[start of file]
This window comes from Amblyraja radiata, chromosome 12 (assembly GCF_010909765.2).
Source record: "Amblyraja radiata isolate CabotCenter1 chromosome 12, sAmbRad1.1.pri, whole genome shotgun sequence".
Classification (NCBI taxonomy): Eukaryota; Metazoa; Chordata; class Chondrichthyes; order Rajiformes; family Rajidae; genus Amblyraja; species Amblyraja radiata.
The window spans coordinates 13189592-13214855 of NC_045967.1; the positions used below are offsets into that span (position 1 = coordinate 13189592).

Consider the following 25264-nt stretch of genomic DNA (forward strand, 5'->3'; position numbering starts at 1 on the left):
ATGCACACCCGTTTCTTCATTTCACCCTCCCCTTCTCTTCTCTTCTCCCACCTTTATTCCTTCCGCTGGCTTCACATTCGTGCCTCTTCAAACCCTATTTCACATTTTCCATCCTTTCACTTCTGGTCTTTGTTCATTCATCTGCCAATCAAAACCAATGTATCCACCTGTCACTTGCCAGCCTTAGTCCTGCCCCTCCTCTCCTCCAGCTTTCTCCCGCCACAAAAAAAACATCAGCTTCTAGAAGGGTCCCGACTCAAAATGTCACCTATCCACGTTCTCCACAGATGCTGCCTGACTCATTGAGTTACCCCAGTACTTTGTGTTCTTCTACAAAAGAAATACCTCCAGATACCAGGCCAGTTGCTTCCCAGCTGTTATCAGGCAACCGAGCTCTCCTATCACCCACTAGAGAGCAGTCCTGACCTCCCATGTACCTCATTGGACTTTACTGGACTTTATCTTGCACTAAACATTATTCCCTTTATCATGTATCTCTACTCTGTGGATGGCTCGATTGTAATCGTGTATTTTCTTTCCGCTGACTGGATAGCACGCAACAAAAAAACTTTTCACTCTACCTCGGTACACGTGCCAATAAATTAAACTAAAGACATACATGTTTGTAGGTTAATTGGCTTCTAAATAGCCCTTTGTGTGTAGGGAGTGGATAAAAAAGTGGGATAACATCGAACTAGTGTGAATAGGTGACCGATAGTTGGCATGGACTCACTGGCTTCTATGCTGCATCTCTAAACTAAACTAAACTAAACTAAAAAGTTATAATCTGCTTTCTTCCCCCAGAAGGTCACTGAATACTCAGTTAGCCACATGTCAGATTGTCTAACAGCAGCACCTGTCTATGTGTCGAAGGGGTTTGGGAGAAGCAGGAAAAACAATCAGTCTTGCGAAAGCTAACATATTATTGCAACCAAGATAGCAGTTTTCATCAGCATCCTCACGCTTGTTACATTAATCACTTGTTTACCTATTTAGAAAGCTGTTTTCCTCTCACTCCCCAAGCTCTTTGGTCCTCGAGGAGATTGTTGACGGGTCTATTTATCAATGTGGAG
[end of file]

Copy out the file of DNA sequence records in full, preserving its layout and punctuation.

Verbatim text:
This window comes from Amblyraja radiata, chromosome 12 (assembly GCF_010909765.2).
Source record: "Amblyraja radiata isolate CabotCenter1 chromosome 12, sAmbRad1.1.pri, whole genome shotgun sequence".
Classification (NCBI taxonomy): Eukaryota; Metazoa; Chordata; class Chondrichthyes; order Rajiformes; family Rajidae; genus Amblyraja; species Amblyraja radiata.
The window spans coordinates 13189592-13214855 of NC_045967.1; the positions used below are offsets into that span (position 1 = coordinate 13189592).

Consider the following 25264-nt stretch of genomic DNA (forward strand, 5'->3'; position numbering starts at 1 on the left):
ATGCACACCCGTTTCTTCATTTCACCCTCCCCTTCTCTTCTCTTCTCCCACCTTTATTCCTTCCGCTGGCTTCACATTCGTGCCTCTTCAAACCCTATTTCACATTTTCCATCCTTTCACTTCTGGTCTTTGTTCATTCATCTGCCAATCAAAACCAATGTATCCACCTGTCACTTGCCAGCCTTAGTCCTGCCCCTCCTCTCCTCCAGCTTTCTCCCGCCACAAAAAAAACATCAGCTTCTAGAAGGGTCCCGACTCAAAATGTCACCTATCCACGTTCTCCACAGATGCTGCCTGACTCATTGAGTTACCCCAGTACTTTGTGTTCTTCTACAAAAGAAATACCTCCAGATACCAGGCCAGTTGCTTCCCAGCTGTTATCAGGCAACCGAGCTCTCCTATCACCCACTAGAGAGCAGTCCTGACCTCCCATGTACCTCATTGGACTTTACTGGACTTTATCTTGCACTAAACATTATTCCCTTTATCATGTATCTCTACTCTGTGGATGGCTCGATTGTAATCGTGTATTTTCTTTCCGCTGACTGGATAGCACGCAACAAAAAAACTTTTCACTCTACCTCGGTACACGTGCCAATAAATTAAACTAAAGACATACATGTTTGTAGGTTAATTGGCTTCTAAATAGCCCTTTGTGTGTAGGGAGTGGATAAAAAAGTGGGATAACATCGAACTAGTGTGAATAGGTGACCGATAGTTGGCATGGACTCACTGGCTTCTATGCTGCATCTCTAAACTAAACTAAACTAAACTAAAAAGTTATAATCTGCTTTCTTCCCCCAGAAGGTCACTGAATACTCAGTTAGCCACATGTCAGATTGTCTAACAGCAGCACCTGTCTATGTGTCGAAGGGGTTTGGGAGAAGCAGGAAAAACAATCAGTCTTGCGAAAGCTAACATATTATTGCAACCAAGATAGCAGTTTTCATCAGCATCCTCACGCTTGTTACATTAATCACTTGTTTACCTATTTAGAAAGCTGTTTTCCTCTCACTCCCCAAGCTCTTTGGTCCTCGAGGAGATTGTTGACGGGTCTATTTATCAATGTGGAG